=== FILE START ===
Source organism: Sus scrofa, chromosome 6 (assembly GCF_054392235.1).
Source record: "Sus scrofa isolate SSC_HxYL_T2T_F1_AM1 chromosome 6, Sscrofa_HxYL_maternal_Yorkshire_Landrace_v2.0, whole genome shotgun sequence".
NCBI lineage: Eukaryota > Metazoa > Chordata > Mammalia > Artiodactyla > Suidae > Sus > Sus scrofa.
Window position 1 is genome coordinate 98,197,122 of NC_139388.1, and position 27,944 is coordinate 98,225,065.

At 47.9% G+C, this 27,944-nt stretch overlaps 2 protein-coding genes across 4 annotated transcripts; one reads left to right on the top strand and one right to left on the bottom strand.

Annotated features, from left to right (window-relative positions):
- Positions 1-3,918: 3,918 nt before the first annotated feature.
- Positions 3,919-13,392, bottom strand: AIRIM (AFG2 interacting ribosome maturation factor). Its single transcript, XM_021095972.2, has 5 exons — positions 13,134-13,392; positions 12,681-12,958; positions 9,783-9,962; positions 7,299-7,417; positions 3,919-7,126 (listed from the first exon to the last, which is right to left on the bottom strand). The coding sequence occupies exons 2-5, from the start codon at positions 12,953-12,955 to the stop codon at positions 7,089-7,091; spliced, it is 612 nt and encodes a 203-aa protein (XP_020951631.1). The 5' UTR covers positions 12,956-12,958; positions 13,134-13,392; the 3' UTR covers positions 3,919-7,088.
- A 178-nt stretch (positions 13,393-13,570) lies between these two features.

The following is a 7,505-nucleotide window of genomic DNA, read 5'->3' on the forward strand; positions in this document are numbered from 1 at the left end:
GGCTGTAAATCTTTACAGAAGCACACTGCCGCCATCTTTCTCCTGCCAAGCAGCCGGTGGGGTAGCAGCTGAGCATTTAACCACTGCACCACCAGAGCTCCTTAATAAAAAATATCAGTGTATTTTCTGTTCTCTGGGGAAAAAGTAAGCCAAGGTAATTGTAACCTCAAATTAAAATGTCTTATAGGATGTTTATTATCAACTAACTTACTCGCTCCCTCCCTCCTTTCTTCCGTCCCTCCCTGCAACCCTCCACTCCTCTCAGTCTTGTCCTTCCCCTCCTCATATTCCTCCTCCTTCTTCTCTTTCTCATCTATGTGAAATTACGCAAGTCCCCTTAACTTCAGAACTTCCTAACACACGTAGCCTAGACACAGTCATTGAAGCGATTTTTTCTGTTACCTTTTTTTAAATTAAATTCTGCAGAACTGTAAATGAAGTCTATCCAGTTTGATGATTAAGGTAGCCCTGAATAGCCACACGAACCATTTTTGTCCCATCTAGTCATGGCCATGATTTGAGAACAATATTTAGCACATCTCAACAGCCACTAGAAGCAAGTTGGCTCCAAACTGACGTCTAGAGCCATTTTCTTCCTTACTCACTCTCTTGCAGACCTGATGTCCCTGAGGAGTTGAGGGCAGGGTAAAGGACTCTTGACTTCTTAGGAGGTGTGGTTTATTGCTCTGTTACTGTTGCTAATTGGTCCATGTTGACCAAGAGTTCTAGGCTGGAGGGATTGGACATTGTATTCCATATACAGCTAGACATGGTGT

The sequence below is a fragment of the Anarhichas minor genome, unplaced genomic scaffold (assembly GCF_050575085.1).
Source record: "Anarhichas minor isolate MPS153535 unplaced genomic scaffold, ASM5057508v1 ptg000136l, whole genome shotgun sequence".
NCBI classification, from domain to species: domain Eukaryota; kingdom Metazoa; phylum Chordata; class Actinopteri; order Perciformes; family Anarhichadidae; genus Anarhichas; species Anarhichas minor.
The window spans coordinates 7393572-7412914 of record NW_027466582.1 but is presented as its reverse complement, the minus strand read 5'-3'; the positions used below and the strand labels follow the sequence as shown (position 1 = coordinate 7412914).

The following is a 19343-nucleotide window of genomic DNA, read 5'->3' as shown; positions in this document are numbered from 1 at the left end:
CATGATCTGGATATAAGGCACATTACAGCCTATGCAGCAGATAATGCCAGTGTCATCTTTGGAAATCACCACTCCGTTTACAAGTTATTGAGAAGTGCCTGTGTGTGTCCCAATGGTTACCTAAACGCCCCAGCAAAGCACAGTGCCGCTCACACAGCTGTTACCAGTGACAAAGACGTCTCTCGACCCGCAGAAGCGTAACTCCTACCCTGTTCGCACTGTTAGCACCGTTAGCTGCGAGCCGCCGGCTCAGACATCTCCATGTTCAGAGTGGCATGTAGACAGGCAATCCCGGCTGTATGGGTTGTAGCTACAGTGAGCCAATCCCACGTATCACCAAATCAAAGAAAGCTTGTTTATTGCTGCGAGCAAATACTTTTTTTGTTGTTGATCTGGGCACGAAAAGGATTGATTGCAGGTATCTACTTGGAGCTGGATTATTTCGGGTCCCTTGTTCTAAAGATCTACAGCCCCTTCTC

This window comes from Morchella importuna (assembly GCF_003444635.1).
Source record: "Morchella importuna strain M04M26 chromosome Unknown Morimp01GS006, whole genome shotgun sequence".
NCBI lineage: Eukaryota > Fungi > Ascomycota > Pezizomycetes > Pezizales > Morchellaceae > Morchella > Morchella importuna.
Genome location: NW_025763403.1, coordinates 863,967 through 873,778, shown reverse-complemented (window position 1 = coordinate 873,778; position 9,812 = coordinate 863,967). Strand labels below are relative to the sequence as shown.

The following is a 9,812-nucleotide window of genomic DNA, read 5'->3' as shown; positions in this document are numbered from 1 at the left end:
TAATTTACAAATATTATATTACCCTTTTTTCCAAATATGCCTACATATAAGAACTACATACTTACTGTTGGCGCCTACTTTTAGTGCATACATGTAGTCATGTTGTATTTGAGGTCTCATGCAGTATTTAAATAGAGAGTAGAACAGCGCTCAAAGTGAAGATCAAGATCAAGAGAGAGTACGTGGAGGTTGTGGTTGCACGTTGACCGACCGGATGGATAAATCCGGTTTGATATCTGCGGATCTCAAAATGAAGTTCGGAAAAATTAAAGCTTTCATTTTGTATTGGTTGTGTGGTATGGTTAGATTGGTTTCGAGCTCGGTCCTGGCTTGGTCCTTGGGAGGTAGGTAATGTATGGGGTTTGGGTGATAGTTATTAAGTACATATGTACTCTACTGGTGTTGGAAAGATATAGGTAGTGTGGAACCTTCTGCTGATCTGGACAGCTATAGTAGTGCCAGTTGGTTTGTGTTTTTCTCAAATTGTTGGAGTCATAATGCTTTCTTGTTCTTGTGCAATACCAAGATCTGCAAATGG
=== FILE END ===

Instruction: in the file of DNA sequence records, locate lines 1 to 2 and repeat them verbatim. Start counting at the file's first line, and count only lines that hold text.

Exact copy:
Source organism: Sus scrofa, chromosome 6 (assembly GCF_054392235.1).
Source record: "Sus scrofa isolate SSC_HxYL_T2T_F1_AM1 chromosome 6, Sscrofa_HxYL_maternal_Yorkshire_Landrace_v2.0, whole genome shotgun sequence".